This is the wildest story…
‘I also used to see a woman sitting at the café.’
…of the wildest day.
‘She came every Wednesday, sat down at that table on the corner and ordered a skinny café latte, with caramel and cinnamon. And I told myself, “why skinny? Why sweetener and caramel? Isn’t that like having a glass of water?” I observed her from my table. Alone, she drank it while overlooking a novel, not paying too much attention; and then, she was gone, gone till the following week, in less than one hour.
‘She was neither young nor old, inhabiting that undefined stage that precedes middle-age. Too young to be my mother, too old to be my lover. Too old to be my girlfriend, and yet too young to be anything else. I can’t help comparing her now with the girl I used to date those days – skinny, tall, smiley – nothing like my coffee date. I used to sit there almost every day waiting for her appearance. But she only turned up to our unknown, unacknowledged date on Wednesday. And the ritual started up again – the coffee, the seat, the caramel.
‘I wanted to reach her. I wanted to walk the distance between us, between our tables. Then, I would sit next to her and say “do you come here very often?” I touched myself thinking of her. I touched her in my dreams. I got entrapped into this mysterious fable, this unwritten, unplotted novel; and I started to look forward to Wednesday. And then, to the following one. And the following.’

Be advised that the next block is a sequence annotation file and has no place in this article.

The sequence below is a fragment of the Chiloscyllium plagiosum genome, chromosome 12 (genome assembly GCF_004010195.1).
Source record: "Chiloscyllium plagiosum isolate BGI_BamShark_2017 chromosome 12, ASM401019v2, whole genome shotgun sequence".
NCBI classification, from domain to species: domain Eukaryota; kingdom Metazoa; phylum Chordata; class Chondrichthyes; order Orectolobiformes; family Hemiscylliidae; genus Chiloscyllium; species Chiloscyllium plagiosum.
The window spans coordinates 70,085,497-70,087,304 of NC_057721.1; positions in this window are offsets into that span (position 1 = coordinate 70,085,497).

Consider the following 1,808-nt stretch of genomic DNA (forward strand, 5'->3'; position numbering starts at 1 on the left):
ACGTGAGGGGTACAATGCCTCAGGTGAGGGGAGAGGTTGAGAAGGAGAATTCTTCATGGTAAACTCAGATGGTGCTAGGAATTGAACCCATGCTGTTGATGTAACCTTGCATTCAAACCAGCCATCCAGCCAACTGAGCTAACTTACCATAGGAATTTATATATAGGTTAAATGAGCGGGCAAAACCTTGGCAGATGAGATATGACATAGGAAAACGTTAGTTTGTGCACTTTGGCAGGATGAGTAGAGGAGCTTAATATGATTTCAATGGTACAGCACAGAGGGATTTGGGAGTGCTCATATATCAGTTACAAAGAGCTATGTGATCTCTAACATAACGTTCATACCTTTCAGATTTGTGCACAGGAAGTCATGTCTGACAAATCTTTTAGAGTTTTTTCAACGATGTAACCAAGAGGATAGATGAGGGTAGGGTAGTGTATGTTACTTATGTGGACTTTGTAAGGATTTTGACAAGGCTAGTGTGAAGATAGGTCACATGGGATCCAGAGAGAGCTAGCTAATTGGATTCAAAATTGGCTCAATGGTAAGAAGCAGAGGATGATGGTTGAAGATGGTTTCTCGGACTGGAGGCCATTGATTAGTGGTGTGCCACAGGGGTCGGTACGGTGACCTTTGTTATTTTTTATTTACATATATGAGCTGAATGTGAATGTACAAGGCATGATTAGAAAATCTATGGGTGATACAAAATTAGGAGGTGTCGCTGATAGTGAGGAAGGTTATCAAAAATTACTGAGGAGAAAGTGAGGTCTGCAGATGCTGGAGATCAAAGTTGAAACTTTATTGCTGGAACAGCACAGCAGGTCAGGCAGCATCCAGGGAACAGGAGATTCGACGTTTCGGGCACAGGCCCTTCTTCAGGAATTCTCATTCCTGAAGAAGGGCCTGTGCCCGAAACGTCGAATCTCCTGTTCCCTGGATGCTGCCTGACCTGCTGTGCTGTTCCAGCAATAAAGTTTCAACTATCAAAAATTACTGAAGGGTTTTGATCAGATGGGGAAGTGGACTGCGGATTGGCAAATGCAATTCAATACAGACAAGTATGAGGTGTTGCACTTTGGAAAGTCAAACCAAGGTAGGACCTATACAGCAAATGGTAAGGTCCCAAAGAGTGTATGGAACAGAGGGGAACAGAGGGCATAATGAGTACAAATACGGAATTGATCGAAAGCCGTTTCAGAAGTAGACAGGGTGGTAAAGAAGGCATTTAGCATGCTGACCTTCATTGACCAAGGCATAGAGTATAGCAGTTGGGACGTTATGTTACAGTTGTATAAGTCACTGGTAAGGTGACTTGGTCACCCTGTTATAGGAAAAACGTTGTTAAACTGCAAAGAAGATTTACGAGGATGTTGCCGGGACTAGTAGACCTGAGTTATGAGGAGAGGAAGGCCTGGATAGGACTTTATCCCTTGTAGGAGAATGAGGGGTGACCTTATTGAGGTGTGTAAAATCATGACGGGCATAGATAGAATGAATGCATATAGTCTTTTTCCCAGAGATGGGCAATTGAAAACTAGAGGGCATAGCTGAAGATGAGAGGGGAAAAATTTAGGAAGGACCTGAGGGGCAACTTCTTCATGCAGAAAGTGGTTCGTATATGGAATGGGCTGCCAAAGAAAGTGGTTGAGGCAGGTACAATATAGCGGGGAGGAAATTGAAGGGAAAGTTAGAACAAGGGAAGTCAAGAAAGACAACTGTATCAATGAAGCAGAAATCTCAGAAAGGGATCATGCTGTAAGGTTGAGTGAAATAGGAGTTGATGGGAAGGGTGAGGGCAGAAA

And life passes by from day to day.
‘One day she stopped coming altogether. Two Wednesdays went by, three, four. And nothing. And I asked myself “where is she? And I answered “in the coffee grinder. In the coffee beans. In my cappuccino’s foam.”’
And life is good. Life is beautiful.
‘She reappeared on a Tuesday, though, out of my coffee beans. She sat on her usual table and enjoyed her skinny café latte with caramel and cinnamon. And it was on a Tuesday, five weeks later, that she had her last one. I approached her, as I had done so many times in my dreams. We met many times after that, every Tuesday, every Wednesday…’
From Monday to Tuesday. After every Monday Tuesday comes, and then Wednesday.
‘We drank our coffee and talked, and talked. We talked of everything, of anything, but of the weather. She confessed herself an atheist, a widow, a spinster, a mother, a nurse, a woman, a daughter, a child, a niece, an aunt, a user of public transport, a Nigeria delegate, a white, a fat, an associate of the public library, a coffee lover, a tea hater, a housewife, a driver, a debtor, a shopaholic, a cook, a drunkard, a smoker, a one-hundred-bag owner…
‘I told her about myself, and yet I did not tell her. I talked about my girlfriend – and she raised her brow. I talked about public transport, hunger in Africa and the National debt. And so, and so, we became good friends and better lovers. I got to know her pretty well, as one knows the smell of morning coffee. I could tell her shape, the shape of her nape, of her hair hanging back, from anyone else’s.
‘Her husband had been a sailor, dead of heart failure two years back. Since then, she had started her coffee ritual, had started going to the gym and had lost five kilos. She had taken up Chinese lessons, or so she said, although I couldn’t quite believe that part myself. She was the love of my youth, the dream of my days, the plague of my nights, the fever of my veins, the smell of my beans.’